Texting and driving vs. drinking and driving
Instagram photos, Snapchat, email and text messages, all these actions are completed with the help of a smartphone. And according to the Pew Research Center, 56 percent of American adults own a smartphone. This means that these people are also of driving age. Given this high percentage of smartphone ownership coupled with Americans’ high rates of car ownership, there’s a good chance that many of these people have engaged in texting while driving at some point.
Given the pervasive influence that technology now has on most people’s lives, it now appears that it has become a relevant topic when discussing the severity of texting and driving vs. drink and drive. This debate is a daily concern because both activities have had a huge impact on the number of car accidents, ranging from minor crashes to serious car accidents with fatalities. While drinking and driving has been banned in all 50 US states, there hasn’t been a texting and driving law that extends to every state.
Texting or drinking alcohol: which is more dangerous while driving?
The imbalance in how national laws deal with these two behaviors has sparked an ongoing debate about which is worse. While both are extremely dangerous and discouraged when operating a vehicle, it can actually be determined through studies and statistics that texting and driving can be more dangerous for the individual driver, their passengers, and other drivers on the road.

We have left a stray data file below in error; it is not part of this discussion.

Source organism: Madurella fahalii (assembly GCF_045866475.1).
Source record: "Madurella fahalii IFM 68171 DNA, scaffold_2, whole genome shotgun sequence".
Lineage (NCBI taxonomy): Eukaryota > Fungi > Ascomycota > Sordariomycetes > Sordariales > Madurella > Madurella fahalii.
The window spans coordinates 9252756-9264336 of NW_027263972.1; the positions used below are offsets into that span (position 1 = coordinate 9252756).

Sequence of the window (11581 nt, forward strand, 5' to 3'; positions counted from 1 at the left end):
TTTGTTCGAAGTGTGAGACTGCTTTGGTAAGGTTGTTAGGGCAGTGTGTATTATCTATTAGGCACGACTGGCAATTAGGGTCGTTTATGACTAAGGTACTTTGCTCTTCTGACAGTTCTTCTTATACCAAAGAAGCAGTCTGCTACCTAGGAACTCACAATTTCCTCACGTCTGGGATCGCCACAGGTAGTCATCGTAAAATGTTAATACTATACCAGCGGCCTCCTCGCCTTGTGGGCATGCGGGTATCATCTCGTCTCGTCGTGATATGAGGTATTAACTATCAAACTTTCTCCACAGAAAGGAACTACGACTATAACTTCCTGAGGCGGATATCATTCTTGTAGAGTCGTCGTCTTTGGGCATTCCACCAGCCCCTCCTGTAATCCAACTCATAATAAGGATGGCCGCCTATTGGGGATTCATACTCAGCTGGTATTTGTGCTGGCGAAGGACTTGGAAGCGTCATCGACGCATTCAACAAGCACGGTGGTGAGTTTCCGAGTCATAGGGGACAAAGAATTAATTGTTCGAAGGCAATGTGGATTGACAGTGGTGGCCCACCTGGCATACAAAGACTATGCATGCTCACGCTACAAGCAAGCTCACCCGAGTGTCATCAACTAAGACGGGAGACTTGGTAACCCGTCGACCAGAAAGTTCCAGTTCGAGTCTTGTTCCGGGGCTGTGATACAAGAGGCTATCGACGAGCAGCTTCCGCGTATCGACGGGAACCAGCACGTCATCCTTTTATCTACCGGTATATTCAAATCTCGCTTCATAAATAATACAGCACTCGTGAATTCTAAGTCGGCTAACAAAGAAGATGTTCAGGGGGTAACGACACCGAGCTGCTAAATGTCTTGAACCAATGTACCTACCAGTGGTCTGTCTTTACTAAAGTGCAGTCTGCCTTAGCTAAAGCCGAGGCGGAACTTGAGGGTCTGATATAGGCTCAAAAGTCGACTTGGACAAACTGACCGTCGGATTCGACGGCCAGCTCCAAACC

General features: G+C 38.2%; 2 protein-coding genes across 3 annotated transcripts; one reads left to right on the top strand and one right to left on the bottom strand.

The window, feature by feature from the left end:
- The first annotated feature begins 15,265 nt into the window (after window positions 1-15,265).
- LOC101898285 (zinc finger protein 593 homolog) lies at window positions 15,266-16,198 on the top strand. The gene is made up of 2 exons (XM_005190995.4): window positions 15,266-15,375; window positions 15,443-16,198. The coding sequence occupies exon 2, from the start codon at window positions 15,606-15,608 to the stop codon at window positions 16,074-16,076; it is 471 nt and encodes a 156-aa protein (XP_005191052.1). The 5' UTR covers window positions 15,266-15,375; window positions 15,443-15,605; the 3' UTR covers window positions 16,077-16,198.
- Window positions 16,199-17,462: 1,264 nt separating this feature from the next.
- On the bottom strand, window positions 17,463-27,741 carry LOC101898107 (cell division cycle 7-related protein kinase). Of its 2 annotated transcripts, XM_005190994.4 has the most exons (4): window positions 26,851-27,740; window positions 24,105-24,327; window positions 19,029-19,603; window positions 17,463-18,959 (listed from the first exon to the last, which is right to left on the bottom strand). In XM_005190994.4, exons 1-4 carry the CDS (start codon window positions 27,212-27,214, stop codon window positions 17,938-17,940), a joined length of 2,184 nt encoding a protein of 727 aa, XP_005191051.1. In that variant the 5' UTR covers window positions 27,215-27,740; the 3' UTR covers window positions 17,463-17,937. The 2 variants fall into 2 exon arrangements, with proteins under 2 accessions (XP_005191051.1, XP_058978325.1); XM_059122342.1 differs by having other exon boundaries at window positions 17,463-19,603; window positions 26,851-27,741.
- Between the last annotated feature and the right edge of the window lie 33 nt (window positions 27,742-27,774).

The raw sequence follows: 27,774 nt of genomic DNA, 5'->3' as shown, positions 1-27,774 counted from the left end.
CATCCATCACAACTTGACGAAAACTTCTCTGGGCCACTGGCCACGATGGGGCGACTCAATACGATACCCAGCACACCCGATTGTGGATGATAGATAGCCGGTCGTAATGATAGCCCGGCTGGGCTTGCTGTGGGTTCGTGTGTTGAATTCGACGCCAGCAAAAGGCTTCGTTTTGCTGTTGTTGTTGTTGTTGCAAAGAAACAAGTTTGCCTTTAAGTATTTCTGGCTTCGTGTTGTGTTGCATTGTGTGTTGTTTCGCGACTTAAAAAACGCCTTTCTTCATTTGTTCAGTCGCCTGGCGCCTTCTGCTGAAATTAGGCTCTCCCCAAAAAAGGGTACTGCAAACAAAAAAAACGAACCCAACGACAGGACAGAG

Texting and driving has become a deadly activity forcing drivers to take their eyes off the road and focus on another highly distracting activity. This type of distracted driving has led to nearly 6,000 deaths and more than half a million injuries reported in 2008 by the National Highway Traffic Safety Administration.
A study by the London Transport Research Laboratory also looked at the dangers of texting and driving compared to transport. drink and drive. When evaluating response times, the researchers found that those who texted while driving had 35 percent worse response times than those who drove without distractions. For those under the influence of alcohol, their response times were 12 percent worse than those of sober drivers. This study confirmed the belief that the risks associated with texting and driving may actually be even worse than drinking and driving.
In the end, just because one is worse than the other doesn’t mean that neither should be tolerated. When driving, it is important to stay alert and practice safe driving techniques. Avoiding mixing drinking with driving and putting away your cell phone when you’re behind the wheel are great ways to keep yourself, your passengers, and your fellow drivers at less risk of harm. Drinking and texting are voluntary behaviors and it is up to you to make sound decisions when operating a vehicle. If you become a participant in this type of distracted driving, know that personal injury attorneys are always available to help you with your case.